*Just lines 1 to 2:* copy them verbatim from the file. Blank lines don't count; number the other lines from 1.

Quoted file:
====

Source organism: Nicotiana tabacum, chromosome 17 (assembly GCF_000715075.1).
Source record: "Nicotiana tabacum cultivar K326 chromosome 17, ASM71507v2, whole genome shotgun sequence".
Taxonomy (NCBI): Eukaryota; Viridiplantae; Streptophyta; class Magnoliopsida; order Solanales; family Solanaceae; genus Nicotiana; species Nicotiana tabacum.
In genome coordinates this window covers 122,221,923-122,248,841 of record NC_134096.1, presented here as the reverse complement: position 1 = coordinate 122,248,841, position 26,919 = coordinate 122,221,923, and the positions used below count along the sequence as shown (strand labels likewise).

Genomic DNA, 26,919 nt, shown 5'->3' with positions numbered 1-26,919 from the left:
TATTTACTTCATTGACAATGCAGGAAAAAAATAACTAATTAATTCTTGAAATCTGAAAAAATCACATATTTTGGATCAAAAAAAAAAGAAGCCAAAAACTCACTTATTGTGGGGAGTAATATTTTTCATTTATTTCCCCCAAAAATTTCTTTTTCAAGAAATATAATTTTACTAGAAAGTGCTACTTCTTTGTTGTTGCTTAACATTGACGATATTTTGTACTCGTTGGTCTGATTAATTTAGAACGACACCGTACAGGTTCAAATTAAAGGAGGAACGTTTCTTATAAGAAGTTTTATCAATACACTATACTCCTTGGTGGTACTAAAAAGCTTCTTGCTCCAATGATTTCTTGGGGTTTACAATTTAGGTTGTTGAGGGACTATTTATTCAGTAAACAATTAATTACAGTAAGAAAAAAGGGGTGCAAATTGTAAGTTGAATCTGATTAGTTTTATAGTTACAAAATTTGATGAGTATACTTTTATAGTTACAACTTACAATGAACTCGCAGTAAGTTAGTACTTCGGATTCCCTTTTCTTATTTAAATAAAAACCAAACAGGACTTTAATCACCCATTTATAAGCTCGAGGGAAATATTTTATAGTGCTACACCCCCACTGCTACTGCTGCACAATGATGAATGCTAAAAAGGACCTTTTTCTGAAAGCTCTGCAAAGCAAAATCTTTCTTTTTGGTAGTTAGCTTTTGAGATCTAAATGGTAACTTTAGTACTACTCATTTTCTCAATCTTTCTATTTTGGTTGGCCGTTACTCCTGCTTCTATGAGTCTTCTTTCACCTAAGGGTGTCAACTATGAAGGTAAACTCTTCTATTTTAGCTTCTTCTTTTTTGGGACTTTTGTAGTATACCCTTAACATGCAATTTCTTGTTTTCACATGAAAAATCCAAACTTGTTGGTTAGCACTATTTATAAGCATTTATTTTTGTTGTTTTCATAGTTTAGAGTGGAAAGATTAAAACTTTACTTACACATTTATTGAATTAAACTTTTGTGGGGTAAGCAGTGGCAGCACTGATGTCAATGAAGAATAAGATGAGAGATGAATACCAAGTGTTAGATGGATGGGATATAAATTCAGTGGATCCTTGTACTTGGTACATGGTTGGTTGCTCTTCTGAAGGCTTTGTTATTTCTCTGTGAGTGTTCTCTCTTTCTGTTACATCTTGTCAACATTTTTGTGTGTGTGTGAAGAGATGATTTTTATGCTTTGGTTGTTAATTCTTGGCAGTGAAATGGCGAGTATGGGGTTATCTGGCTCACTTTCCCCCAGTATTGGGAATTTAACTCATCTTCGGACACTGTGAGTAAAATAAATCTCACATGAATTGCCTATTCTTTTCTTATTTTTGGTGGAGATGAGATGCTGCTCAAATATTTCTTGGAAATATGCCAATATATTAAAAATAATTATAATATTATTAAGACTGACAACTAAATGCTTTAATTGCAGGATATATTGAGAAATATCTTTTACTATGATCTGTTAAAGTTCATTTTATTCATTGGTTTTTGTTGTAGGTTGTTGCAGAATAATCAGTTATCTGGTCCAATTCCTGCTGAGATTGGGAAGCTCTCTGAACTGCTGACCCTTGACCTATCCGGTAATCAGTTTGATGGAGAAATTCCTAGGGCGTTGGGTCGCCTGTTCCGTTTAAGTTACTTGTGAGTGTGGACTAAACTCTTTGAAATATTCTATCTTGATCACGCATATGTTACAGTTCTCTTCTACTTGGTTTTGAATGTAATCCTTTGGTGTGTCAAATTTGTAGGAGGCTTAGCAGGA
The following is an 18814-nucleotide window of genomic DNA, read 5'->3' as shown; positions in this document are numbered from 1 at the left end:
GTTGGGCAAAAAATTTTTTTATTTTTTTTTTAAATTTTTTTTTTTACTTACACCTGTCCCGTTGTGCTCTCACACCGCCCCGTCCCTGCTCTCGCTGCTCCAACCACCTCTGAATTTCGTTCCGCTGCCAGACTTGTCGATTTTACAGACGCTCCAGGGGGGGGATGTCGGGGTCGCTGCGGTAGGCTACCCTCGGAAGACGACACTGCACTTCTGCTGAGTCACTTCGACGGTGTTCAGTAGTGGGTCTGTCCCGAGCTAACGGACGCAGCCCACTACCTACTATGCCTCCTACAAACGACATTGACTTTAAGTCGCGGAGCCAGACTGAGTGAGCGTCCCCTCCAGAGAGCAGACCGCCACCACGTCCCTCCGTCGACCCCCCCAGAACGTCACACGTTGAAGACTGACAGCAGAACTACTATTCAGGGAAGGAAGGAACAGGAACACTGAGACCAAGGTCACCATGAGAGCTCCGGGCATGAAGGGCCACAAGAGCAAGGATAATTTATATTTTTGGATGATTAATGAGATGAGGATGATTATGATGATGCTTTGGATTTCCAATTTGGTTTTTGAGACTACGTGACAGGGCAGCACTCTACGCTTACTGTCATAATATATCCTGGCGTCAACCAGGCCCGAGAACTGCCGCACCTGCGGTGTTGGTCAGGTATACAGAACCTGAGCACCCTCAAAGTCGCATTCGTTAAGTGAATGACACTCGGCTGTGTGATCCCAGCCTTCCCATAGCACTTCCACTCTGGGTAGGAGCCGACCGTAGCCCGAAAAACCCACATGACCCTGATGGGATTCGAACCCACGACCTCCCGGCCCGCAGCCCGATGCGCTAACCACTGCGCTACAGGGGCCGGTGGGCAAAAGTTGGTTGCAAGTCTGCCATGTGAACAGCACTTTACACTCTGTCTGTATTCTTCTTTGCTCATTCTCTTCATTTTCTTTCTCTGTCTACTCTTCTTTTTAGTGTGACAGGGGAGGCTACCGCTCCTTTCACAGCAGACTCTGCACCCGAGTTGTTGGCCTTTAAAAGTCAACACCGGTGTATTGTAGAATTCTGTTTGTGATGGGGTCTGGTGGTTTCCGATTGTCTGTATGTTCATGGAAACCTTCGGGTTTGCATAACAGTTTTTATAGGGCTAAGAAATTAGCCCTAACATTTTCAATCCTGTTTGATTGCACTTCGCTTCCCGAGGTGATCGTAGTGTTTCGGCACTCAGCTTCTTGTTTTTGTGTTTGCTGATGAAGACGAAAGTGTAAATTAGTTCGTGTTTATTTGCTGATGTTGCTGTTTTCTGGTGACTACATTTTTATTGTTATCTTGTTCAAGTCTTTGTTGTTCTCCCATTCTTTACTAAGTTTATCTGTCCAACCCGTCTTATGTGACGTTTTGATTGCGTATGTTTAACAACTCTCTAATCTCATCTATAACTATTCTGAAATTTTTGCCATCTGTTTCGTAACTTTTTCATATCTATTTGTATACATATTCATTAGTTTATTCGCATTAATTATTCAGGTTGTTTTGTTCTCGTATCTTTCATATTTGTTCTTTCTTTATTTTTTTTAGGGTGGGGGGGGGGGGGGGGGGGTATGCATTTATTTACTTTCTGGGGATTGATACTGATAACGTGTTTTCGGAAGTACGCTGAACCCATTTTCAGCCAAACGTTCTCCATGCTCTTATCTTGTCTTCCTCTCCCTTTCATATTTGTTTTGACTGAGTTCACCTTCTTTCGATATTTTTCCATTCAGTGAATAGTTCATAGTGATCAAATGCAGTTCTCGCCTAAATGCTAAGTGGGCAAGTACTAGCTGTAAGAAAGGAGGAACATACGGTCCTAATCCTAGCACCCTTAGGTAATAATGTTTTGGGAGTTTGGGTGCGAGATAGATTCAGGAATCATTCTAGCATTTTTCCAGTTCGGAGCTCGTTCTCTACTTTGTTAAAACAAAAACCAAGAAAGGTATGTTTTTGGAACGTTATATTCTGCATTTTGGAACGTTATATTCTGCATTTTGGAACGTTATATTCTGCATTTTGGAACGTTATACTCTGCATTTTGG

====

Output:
Source organism: Nicotiana tabacum, chromosome 17 (assembly GCF_000715075.1).
Source record: "Nicotiana tabacum cultivar K326 chromosome 17, ASM71507v2, whole genome shotgun sequence".